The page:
Complex Systems

Who directs the brain?

By on 20 July 2017

This post is also available in: Dutch

illustration of brain as helmsman (holding ship's wheel)Our brain controls everything we do and think, and what happens in our body. Millions of things at once. But who directs the brain? Perhaps you are inclined to say: “I” do. But who is that “I”? There is no central power or police force, no editor, prime minister or CEO, no leader. The brain directs without a director.
This is very hard to imagine. It is as if all the traffic in the whole world, driving and flying and sailing and walking, were to proceed without any accidents. And with everyone arriving at their destination….almost always1. If one were to look for control mechanisms, one would find no traffic lights, signs, nothing. But how is it possible that everyone arrives at their destination? And how does useful and efficient behaviour come forth from the brain? Perhaps the following comparison may help us on the way to understanding this: how a flock of starlings is directed.

Who directs the flock?

Who directs the flock? There is no starling leader. Charlotte Hemelrijk of Groningen University has made a model of how this works2. Each bird follows a few simple rules and this leads to the whole flock flying as it does. Each starling keeps track of the seven birds that are closest to it. And it maintains an almost steady distance from these birds. Let us focus on one of the starlings in the flock. If the bird to its left swerves to the left, our starling follows. But if the bird to its right swerves to the left, our bird diverts course. In this way the movements and dynamics of the whole flock are controlled. The flock can be seen as one complex system. The many basic units ( starlings) in such a system give rise to dynamic movements. These movements are not easy to predict and can look chaotic.
Why does the flock concentrate and distort, separate and then return to formation? One reason is clear. If our starling deflects to one side, it does this with its wings in such a way that it loses height automatically. This also applies to other starlings around it. So if the flock, or a part of it, makes a turn, then (that part of) the flock descends. This is because of the body structure of the starling, which is the basic unit of the complex system. Other characteristics of the starling also exert their influence on flock behaviour. External factors, such as wind, air currents, or the approach of a bird of prey, also influence the behaviour of the flock. In the last case other rules apply than simply maintaining a constant distance in relation to your “circle” of seven.
The brain works like a flock of starlings, a complex system with simple rules for communication between the basic units, the neurons. Only, a brain is made up not of a thousand starlings, but nearly 100 billion basic units. Neurons are connected not to seven but up to ten thousand other neurons. So a brain is an infinitely larger system than a flock of starlings. And there are neurons of different sorts, with different structures. Neurons have fixed places in the brain and are grouped in nuclei. There are many more differences, of which we are unable to fully comprehend the consequences.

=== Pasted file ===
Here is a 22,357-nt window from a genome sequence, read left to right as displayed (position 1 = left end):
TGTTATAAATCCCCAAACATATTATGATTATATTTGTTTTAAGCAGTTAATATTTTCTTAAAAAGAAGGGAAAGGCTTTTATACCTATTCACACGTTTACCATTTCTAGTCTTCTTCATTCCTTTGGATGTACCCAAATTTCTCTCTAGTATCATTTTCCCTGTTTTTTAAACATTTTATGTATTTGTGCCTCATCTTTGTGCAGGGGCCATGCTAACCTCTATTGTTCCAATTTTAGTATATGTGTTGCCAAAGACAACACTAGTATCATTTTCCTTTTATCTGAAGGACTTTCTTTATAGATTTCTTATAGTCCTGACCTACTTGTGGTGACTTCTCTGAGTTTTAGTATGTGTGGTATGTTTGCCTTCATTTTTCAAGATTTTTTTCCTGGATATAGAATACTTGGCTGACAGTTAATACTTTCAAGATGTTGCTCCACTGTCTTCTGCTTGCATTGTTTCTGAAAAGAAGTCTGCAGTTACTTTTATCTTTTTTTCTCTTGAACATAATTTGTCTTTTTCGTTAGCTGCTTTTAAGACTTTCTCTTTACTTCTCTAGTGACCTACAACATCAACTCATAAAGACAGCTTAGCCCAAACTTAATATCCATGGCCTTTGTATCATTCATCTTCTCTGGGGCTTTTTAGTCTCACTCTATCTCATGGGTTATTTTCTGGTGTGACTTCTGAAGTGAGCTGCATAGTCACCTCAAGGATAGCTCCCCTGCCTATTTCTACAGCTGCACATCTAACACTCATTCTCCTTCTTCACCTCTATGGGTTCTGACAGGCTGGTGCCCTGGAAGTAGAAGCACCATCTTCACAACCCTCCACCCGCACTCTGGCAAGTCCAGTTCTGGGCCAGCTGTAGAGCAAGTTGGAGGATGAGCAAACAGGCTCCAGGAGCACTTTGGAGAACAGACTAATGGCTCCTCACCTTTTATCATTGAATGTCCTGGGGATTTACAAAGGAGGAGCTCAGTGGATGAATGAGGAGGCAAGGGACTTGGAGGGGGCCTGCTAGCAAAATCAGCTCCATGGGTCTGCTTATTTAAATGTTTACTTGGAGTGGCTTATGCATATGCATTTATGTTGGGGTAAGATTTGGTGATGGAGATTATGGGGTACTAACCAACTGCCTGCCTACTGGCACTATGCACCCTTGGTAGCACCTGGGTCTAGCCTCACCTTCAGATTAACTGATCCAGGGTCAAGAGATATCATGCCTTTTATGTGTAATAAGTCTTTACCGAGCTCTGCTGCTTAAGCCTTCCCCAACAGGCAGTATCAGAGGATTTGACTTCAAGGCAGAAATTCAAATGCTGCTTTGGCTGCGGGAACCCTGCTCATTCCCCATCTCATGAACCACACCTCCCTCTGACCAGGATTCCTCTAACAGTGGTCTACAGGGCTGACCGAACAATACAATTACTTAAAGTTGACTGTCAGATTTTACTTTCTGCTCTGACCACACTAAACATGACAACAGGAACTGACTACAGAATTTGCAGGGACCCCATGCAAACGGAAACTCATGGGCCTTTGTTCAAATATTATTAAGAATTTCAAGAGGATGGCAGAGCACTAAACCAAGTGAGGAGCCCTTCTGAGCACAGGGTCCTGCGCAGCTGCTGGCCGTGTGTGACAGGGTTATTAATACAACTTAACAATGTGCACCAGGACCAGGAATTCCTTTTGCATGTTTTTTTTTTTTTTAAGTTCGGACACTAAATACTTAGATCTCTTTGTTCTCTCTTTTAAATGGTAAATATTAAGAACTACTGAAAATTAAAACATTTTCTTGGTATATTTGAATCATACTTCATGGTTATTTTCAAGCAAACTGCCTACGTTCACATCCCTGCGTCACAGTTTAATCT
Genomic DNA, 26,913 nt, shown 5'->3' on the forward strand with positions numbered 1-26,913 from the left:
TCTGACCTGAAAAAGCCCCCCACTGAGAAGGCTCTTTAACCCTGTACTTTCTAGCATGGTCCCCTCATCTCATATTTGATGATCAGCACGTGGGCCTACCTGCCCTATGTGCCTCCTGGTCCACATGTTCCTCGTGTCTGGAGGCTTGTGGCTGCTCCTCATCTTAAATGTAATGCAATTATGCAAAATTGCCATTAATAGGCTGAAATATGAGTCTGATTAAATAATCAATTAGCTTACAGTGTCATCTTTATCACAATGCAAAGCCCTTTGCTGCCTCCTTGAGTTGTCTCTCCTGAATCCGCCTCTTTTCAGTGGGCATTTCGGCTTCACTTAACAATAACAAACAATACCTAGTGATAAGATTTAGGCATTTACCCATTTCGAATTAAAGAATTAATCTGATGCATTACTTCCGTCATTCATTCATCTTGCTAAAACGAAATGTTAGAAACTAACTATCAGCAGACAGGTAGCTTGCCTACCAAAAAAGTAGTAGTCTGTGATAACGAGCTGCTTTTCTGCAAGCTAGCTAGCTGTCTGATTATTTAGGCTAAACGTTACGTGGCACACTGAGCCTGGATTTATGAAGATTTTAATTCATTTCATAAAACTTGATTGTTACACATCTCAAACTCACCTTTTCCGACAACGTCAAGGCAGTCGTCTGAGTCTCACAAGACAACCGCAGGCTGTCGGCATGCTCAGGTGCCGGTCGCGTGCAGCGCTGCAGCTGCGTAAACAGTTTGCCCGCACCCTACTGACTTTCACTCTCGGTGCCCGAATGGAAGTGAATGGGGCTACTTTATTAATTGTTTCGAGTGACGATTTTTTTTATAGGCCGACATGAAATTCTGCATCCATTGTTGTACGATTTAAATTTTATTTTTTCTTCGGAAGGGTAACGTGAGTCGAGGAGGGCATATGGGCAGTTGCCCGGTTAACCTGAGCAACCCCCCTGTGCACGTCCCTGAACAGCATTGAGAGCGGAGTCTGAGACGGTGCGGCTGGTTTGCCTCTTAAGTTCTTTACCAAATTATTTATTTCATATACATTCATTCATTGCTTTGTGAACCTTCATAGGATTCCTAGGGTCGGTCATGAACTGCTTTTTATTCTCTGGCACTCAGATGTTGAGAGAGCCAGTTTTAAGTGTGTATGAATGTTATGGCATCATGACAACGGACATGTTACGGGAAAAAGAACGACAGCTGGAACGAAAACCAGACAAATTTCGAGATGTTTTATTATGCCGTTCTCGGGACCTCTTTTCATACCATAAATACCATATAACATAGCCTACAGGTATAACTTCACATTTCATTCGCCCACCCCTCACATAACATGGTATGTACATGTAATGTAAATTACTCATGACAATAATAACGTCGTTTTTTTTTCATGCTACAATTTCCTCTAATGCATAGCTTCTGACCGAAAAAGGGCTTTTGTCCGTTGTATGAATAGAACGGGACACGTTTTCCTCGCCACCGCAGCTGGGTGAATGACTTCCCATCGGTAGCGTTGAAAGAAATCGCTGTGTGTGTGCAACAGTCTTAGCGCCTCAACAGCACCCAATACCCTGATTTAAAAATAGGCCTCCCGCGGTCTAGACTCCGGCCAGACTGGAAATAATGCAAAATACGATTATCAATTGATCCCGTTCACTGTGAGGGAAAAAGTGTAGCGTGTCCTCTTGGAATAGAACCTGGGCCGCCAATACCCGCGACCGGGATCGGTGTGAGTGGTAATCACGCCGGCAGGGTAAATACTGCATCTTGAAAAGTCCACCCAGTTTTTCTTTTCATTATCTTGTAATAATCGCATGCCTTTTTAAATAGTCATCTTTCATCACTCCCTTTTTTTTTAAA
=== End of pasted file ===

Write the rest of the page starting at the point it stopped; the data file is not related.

Too complex to understand?

How does this relate to making choices? The brain must work to produce goal-oriented behaviour, certainly when it comes to finding food, reproducing, and avoiding (life)threatening situations. The activity of the brain must be nudged in a particular direction, choices have to be made. To do this, information is retrieved from memory, and the reward system directs behavior towards the way that is beneficial to the organism. That which earlier provided food and proved to be safe is more easily chosen again. So you think, aha, the reward system directs! Yes, but there, too, you won’t find a director3.
Many people find this so counterintuitive that they do not believe it. Neuroscientists, on the contrary, are definitely convinced of this, some at all costs. I think that the problem lies in the fact that we can describe these complex systems mathematically, but do not have the words to explain how they work. The mathematical description consists of many dimensions, dozens or more. And we can grasp mental representations in a maximum of three dimensions.
Therefore, we cannot quite comprehend how a complex system like the brain works without a director. But self-organizing mechanisms, such as with the flock of starlings, do provide us with a clue.


References
Hemelrijk, C. K., L. van Zuidam, et al. (2015). “What underlies waves of agitation in starling flocks.” Behavioral ecology and sociobiology 69(5): 755-764.
Hemelrijk, C. K. and H. Hildenbrandt (2012). “Schools of fish and flocks of birds: their shape and internal structure by self-organization.” Interface focus 2(6): 726-737.
Frith, C. D. (2007). Making up the Mind; how the brain creates our mental world, Epilogue: Me and My Brain, The Homunculus. Blackwell Publishing.


Footnotes

  1. Somewhat like the scene at the Meskel square in Addis Ababa.
  2. Here you can read more about her research on starlings, fish and primates.
  3. There will be more about the reward system in later articles, showing that the term “ reward system” is an oversimplification.
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